Heavy drinking in middle-age may up stroke risk

LONDON, Jan 30: Drinking more than two alcoholic beverages a day in middle-age can raise risk of stroke more than traditional factors such as high blood pressure and diabetes, a new long-term study has warned.

In the study of 11,644 middle-aged Swedish twins who were followed for 43 years, researchers compared the effects of an average of more than two drinks daily (“heavy drinking”) to less than half a drink daily (“light drinking”).

The study found that heavy drinkers had about a 34 per cent higher risk of stroke compared to light drinkers.

Researchers found that mid-life heavy drinkers (in their 50s and 60s) were likely to have a stroke five years earlier in life irrespective of genetic and early-life factors.

Heavy drinking increased stroke risk during mid-life more than any other risk factor, but blood pressure and diabetes became more significant at around age 75.

Past studies have shown that alcohol affects stroke risk, but this is the first study to pinpoint differences with age.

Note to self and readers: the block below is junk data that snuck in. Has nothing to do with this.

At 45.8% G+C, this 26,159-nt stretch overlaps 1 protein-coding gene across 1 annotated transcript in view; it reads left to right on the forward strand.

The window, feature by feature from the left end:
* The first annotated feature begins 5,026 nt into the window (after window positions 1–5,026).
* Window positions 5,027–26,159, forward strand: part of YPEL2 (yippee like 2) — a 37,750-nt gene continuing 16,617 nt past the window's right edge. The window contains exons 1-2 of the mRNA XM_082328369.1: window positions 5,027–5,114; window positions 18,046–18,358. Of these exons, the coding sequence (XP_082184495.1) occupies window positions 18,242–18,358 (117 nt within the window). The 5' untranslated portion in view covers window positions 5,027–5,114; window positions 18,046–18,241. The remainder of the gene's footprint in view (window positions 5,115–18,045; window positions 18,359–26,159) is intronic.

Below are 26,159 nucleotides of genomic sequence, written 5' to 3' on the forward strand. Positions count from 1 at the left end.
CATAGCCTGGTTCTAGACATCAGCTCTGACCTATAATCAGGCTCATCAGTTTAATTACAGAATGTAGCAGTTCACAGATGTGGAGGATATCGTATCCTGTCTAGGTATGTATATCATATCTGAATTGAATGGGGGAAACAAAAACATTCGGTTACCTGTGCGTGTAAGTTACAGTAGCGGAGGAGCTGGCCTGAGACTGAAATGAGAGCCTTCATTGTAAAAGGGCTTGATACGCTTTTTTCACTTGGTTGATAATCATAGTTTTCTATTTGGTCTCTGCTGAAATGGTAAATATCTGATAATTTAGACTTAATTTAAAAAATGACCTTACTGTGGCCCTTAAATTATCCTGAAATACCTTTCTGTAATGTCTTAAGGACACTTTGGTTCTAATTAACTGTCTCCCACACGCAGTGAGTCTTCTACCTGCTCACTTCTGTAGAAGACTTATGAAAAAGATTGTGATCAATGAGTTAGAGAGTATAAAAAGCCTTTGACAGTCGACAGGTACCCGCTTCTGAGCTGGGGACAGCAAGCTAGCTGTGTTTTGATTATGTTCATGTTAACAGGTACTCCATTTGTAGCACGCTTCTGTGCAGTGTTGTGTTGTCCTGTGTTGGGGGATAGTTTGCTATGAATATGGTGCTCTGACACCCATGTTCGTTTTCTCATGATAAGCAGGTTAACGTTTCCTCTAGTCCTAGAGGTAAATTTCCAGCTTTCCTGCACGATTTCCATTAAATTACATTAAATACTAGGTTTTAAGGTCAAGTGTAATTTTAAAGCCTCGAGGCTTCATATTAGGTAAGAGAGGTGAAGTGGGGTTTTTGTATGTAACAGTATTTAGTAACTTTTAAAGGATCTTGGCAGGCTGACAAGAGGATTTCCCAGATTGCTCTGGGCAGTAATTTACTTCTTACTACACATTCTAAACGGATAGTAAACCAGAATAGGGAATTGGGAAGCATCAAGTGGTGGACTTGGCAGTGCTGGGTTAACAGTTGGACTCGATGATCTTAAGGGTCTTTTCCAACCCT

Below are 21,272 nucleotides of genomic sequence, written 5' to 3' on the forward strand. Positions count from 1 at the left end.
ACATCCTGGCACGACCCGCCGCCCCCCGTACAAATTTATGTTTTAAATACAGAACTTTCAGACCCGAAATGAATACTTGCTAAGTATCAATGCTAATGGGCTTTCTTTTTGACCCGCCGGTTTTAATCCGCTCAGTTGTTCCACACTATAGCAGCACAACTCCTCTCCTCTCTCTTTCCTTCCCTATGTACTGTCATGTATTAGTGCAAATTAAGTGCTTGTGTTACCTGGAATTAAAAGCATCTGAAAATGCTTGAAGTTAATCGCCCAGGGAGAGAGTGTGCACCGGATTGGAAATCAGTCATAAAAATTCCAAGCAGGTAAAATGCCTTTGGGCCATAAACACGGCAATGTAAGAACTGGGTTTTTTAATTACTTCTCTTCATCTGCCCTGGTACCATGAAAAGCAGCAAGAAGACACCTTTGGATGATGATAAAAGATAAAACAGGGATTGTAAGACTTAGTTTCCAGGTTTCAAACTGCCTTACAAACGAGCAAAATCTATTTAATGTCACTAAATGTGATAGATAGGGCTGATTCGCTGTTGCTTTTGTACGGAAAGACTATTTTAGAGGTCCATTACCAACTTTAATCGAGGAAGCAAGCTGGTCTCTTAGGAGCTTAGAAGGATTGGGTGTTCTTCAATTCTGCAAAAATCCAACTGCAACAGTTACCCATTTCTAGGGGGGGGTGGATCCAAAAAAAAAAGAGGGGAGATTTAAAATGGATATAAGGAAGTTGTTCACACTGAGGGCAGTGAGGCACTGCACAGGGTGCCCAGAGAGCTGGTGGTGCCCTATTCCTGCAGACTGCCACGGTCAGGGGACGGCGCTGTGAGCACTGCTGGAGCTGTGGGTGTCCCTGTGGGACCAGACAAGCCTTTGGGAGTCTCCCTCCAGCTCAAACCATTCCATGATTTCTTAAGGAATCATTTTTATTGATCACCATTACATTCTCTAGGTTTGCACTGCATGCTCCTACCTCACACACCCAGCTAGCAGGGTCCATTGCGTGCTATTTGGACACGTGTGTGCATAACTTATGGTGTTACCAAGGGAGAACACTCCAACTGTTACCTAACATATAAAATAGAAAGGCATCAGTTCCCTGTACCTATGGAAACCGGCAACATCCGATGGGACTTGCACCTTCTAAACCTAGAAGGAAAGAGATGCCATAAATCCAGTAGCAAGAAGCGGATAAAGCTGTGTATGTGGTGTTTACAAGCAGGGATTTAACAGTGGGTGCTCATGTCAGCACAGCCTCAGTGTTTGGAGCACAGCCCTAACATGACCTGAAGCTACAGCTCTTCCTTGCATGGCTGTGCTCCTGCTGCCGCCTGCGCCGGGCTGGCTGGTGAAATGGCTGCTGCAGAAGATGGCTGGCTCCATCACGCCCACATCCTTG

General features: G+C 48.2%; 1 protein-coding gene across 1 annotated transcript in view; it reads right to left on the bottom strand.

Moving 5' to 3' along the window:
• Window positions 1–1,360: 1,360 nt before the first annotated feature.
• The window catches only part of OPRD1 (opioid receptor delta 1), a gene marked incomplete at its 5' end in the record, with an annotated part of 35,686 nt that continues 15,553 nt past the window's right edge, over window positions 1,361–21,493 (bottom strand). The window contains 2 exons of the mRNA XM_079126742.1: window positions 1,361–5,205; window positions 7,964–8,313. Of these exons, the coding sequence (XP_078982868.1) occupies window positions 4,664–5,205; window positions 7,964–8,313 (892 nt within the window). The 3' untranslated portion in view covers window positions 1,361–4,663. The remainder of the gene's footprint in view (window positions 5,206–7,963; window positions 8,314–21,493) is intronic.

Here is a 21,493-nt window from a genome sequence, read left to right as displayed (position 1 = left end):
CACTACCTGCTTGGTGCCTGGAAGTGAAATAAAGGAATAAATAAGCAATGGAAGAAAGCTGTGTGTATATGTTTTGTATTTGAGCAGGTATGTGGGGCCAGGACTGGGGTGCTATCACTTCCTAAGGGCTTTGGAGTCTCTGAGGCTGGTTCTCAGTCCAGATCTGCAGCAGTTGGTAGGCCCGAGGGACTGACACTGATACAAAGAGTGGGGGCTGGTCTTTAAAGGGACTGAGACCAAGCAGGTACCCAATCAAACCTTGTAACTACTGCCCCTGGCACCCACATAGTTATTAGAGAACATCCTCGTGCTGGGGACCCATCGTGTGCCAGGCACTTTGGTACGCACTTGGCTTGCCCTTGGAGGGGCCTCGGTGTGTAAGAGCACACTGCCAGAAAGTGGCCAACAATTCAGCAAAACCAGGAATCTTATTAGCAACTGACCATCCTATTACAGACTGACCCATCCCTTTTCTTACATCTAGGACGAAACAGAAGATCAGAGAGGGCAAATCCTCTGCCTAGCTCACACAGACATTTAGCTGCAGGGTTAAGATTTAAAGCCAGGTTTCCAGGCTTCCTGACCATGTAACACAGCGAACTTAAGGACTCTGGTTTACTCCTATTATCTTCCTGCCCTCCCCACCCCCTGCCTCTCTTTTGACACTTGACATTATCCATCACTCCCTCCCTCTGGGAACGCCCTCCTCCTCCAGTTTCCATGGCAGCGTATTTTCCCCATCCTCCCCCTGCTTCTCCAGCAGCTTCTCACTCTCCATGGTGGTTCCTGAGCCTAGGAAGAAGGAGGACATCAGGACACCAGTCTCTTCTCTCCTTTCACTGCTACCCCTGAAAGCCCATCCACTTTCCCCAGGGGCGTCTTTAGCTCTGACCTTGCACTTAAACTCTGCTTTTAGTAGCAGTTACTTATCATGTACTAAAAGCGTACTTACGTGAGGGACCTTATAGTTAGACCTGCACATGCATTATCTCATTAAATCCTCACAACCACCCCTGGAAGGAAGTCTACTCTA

“We now have a clearer picture about these risk factors, how they change with age and how the influence of drinking alcohol shifts as we get older,” said Pavla Kadlecova, a statistician at St Anne’s University Hospital’s International Clinical Research Center in the Czech Republic.

Researchers analysed results from the Swedish Twin Registry of same-sex twins who answered questionnaires in 1967-70. All twins were under age 60 at the start.

By 2010, the registry yielded 43 years of follow-up, including hospital discharge and cause of death data.

Researchers then sorted the data based on stroke, high blood pressure, diabetes and other cardiovascular incidents.

Almost 30 per cent of participants had a stroke. They were categorised as light, moderate, heavy or non-drinkers based on the questionnaires.

Researchers compared the risk from alcohol and health risks like high blood pressure, diabetes and smoking.

Among identical twin pairs, siblings who had a stroke drank more than their siblings who hadn’t had a stroke, suggesting that mid-life drinking raises stroke risks regardless of genetics and early lifestyle.

The research is published in the American Heart Association journal Stroke. (AGENCIES)

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